HUD Issues Notice on Carbon Monoxide Detectors After Public Housing Deaths - Affordable Housing Online

HUD Issues Notice on Carbon Monoxide Detectors After Public Housing Deaths

By on July 11th, 2019

HUD recently issued a notice regarding the need for carbon monoxide (CO) detectors in all HUD-assisted housing. The notice comes in the wake of two deaths due to gas leaks at a South Carolina public housing property, covered by Affordable Housing Online here.

HUD regulations do not currently require CO detectors. Up until now, HUD had deferred to local laws regarding the need for these lifesaving devices.

HUD’s notice went out nationwide to public housing authorities and private owners of HUD-assisted housing. It reminds them that they must have CO detectors if required by state or local law. In those states or local jurisdictions that do not require CO detectors, HUD strongly encourages owners to install them.

The notice also says that HUD will soon begin the rulemaking process to require carbon monoxide detectors in all HUD-assisted housing. In addition, HUD will collect data through its ongoing housing inspection process. The information will be used to determine how widespread CO detectors are currently in HUD-assisted housing.

Although not subject to HUD’s inspection system, the agency encourages tribes using federal housing funds to make sure CO detectors are present in all the units it assists.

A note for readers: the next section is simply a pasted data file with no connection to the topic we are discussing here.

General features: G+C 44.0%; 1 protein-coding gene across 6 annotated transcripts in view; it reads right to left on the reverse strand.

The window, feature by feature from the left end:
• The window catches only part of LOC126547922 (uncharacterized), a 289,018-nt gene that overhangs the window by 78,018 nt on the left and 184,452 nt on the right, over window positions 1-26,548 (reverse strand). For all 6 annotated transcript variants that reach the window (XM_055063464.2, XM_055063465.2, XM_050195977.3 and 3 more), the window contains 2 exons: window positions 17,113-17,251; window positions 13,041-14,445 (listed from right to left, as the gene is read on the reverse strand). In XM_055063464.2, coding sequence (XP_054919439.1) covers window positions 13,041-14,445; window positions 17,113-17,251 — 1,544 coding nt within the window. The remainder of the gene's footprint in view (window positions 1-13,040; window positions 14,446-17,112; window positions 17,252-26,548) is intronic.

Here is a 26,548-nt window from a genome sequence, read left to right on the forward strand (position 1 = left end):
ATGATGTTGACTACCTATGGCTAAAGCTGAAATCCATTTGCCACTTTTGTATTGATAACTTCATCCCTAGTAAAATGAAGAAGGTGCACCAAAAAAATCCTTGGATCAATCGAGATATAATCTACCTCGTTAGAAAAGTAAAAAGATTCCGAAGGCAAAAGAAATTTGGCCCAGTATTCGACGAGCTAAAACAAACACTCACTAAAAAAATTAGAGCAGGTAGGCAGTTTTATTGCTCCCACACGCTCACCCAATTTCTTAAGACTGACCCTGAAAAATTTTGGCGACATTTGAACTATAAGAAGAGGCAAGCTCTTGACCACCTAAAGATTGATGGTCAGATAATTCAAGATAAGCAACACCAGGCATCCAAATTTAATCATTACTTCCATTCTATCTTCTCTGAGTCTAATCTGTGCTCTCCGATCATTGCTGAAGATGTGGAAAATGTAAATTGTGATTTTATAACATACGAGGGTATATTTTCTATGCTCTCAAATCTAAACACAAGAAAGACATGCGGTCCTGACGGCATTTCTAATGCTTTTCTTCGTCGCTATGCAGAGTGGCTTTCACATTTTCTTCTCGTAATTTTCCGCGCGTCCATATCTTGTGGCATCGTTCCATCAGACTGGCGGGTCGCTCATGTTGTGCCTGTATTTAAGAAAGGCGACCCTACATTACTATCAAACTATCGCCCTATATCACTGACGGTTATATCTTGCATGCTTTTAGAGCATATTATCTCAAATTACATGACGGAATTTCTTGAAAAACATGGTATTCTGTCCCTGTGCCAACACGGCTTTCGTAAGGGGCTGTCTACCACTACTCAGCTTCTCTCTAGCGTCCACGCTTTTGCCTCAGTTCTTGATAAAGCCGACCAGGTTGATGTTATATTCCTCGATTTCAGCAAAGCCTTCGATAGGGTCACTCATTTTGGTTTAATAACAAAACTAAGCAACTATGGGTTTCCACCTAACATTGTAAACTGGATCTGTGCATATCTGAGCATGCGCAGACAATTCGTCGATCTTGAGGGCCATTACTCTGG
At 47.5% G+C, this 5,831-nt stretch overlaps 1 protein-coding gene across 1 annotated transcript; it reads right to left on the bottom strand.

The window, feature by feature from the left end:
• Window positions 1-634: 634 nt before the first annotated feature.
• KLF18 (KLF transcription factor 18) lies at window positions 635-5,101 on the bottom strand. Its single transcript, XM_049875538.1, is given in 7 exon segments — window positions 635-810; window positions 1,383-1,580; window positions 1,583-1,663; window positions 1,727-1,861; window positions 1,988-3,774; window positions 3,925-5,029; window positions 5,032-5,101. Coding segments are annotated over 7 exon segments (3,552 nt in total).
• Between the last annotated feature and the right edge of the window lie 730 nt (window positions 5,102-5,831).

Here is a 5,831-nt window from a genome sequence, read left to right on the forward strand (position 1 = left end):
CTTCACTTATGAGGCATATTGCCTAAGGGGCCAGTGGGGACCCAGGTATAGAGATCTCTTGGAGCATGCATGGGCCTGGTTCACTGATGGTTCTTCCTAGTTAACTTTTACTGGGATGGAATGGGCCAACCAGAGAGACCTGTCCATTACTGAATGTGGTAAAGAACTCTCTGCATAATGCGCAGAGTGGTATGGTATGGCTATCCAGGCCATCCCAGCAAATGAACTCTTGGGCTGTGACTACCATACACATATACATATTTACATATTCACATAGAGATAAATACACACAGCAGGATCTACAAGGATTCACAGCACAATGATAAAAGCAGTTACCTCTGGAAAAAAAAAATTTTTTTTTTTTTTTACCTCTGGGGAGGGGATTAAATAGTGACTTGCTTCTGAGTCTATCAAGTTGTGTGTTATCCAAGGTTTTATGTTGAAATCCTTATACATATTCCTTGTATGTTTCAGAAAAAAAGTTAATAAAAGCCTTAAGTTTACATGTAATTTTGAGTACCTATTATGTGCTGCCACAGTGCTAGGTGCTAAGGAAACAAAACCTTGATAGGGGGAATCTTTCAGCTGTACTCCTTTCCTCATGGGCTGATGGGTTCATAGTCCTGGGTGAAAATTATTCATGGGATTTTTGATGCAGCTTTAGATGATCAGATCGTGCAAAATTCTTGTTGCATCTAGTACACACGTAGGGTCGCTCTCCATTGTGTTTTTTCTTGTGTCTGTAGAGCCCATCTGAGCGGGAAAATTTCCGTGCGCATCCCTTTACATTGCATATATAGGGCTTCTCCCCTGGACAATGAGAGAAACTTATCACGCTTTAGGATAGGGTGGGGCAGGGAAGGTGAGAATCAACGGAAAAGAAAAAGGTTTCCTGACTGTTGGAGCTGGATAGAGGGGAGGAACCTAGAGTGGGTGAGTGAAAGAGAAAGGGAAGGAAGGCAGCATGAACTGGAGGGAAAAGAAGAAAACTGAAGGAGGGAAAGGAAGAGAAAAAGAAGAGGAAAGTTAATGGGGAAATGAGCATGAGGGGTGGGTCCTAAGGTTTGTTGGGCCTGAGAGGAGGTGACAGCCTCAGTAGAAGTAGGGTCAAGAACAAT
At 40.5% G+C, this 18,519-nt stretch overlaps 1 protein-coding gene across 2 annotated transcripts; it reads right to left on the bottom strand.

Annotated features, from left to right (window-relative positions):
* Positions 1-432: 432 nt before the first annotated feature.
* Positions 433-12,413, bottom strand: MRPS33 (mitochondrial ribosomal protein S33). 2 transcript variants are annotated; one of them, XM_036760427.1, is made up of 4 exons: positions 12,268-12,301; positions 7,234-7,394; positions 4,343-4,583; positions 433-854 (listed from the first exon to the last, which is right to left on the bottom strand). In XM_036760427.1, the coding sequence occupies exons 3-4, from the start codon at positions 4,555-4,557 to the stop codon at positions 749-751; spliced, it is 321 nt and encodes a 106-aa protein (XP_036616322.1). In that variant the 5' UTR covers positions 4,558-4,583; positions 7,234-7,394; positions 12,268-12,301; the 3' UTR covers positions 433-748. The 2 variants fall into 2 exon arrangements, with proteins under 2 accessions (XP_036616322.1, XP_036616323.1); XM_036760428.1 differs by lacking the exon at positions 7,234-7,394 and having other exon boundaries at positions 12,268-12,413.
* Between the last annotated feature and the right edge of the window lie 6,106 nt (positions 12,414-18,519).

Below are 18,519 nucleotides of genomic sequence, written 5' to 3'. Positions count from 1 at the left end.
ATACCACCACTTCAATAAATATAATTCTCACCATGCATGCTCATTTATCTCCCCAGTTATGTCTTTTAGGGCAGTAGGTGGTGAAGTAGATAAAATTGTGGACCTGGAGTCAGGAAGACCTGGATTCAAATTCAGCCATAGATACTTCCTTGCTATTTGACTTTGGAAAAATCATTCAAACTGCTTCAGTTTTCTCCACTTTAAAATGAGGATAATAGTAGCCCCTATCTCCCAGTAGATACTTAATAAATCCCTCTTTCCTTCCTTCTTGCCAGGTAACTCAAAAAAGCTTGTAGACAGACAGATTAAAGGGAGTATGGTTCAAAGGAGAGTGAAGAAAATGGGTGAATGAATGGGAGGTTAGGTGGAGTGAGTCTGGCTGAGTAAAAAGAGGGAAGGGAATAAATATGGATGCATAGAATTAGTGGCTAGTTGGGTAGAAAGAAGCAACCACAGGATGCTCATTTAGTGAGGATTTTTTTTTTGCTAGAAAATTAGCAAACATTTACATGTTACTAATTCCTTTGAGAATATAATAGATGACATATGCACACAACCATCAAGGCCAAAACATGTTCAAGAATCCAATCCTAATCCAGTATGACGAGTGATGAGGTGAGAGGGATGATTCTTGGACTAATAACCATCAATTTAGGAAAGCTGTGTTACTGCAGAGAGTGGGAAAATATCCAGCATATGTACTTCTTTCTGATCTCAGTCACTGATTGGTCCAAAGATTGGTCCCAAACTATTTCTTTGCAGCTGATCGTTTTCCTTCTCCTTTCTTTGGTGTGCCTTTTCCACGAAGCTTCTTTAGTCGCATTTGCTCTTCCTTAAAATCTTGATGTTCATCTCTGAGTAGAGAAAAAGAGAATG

The notice applies to the following rental assistance programs: Public Housing, Section 8 Project-Based Rental Assistance, Section 8 Housing Choice Vouchers, Section 202 Supportive Housing for the Elderly, and Section 811 Supportive Housing for Persons with Disabilities.

HUD’s press release and notice can be read here.

Congress is also taking action to make sure federally assisted housing is safe for residents.

HUD’s notice follows the introduction of legislation that will require carbon monoxide detectors in all federally assisted housing. The Safe Housing for Families Act of 2019 was introduced by Senator Kamala Harris (D-CA) in the Senate and Representatives Chuy Garcia (D-IL) and Joe Cunningham (D-SC) in the House. The bill also authorizes $10 million over 10 years to implement the requirements.

Comments